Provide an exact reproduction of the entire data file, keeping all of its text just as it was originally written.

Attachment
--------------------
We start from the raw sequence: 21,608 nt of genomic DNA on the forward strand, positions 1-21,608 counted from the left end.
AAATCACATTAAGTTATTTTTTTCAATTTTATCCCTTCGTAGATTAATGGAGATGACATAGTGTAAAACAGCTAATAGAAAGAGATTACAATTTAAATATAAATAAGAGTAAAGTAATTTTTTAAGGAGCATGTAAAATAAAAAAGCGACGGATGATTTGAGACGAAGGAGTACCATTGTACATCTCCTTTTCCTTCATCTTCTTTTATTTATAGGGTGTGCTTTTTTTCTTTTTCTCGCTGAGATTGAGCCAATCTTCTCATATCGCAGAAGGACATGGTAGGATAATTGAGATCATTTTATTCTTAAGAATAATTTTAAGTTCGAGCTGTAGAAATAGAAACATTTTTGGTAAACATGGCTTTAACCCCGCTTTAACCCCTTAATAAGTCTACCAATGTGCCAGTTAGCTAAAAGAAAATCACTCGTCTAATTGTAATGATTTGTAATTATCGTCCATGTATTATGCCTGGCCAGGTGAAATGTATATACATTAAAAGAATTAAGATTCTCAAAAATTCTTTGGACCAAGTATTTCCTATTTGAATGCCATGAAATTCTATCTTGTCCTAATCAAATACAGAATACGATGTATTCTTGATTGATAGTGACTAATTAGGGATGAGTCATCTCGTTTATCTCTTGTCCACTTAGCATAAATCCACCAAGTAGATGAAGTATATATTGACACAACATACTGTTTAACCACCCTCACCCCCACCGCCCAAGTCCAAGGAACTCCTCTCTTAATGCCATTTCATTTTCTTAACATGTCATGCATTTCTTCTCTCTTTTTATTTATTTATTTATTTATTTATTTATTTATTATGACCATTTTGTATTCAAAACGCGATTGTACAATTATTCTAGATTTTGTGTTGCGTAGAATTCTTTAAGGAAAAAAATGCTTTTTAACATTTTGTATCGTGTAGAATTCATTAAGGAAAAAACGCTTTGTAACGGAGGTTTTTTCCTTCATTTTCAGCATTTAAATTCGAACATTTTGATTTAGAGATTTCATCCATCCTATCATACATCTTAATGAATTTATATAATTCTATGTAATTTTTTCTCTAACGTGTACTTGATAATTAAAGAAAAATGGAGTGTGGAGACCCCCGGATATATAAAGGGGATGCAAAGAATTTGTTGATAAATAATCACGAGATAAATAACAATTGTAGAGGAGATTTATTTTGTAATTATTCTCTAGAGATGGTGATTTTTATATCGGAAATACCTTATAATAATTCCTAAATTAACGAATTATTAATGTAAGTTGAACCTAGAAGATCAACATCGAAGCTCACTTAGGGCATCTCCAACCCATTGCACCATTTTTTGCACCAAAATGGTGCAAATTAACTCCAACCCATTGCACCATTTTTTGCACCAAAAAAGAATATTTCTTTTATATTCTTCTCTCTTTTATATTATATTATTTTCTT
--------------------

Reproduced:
We start from the raw sequence: 21,608 nt of genomic DNA on the forward strand, positions 1-21,608 counted from the left end.
AAATCACATTAAGTTATTTTTTTCAATTTTATCCCTTCGTAGATTAATGGAGATGACATAGTGTAAAACAGCTAATAGAAAGAGATTACAATTTAAATATAAATAAGAGTAAAGTAATTTTTTAAGGAGCATGTAAAATAAAAAAGCGACGGATGATTTGAGACGAAGGAGTACCATTGTACATCTCCTTTTCCTTCATCTTCTTTTATTTATAGGGTGTGCTTTTTTTCTTTTTCTCGCTGAGATTGAGCCAATCTTCTCATATCGCAGAAGGACATGGTAGGATAATTGAGATCATTTTATTCTTAAGAATAATTTTAAGTTCGAGCTGTAGAAATAGAAACATTTTTGGTAAACATGGCTTTAACCCCGCTTTAACCCCTTAATAAGTCTACCAATGTGCCAGTTAGCTAAAAGAAAATCACTCGTCTAATTGTAATGATTTGTAATTATCGTCCATGTATTATGCCTGGCCAGGTGAAATGTATATACATTAAAAGAATTAAGATTCTCAAAAATTCTTTGGACCAAGTATTTCCTATTTGAATGCCATGAAATTCTATCTTGTCCTAATCAAATACAGAATACGATGTATTCTTGATTGATAGTGACTAATTAGGGATGAGTCATCTCGTTTATCTCTTGTCCACTTAGCATAAATCCACCAAGTAGATGAAGTATATATTGACACAACATACTGTTTAACCACCCTCACCCCCACCGCCCAAGTCCAAGGAACTCCTCTCTTAATGCCATTTCATTTTCTTAACATGTCATGCATTTCTTCTCTCTTTTTATTTATTTATTTATTTATTTATTTATTTATTATGACCATTTTGTATTCAAAACGCGATTGTACAATTATTCTAGATTTTGTGTTGCGTAGAATTCTTTAAGGAAAAAAATGCTTTTTAACATTTTGTATCGTGTAGAATTCATTAAGGAAAAAACGCTTTGTAACGGAGGTTTTTTCCTTCATTTTCAGCATTTAAATTCGAACATTTTGATTTAGAGATTTCATCCATCCTATCATACATCTTAATGAATTTATATAATTCTATGTAATTTTTTCTCTAACGTGTACTTGATAATTAAAGAAAAATGGAGTGTGGAGACCCCCGGATATATAAAGGGGATGCAAAGAATTTGTTGATAAATAATCACGAGATAAATAACAATTGTAGAGGAGATTTATTTTGTAATTATTCTCTAGAGATGGTGATTTTTATATCGGAAATACCTTATAATAATTCCTAAATTAACGAATTATTAATGTAAGTTGAACCTAGAAGATCAACATCGAAGCTCACTTAGGGCATCTCCAACCCATTGCACCATTTTTTGCACCAAAATGGTGCAAATTAACTCCAACCCATTGCACCATTTTTTGCACCAAAAAAGAATATTTCTTTTATATTCTTCTCTCTTTTATATTATATTATTTTCTT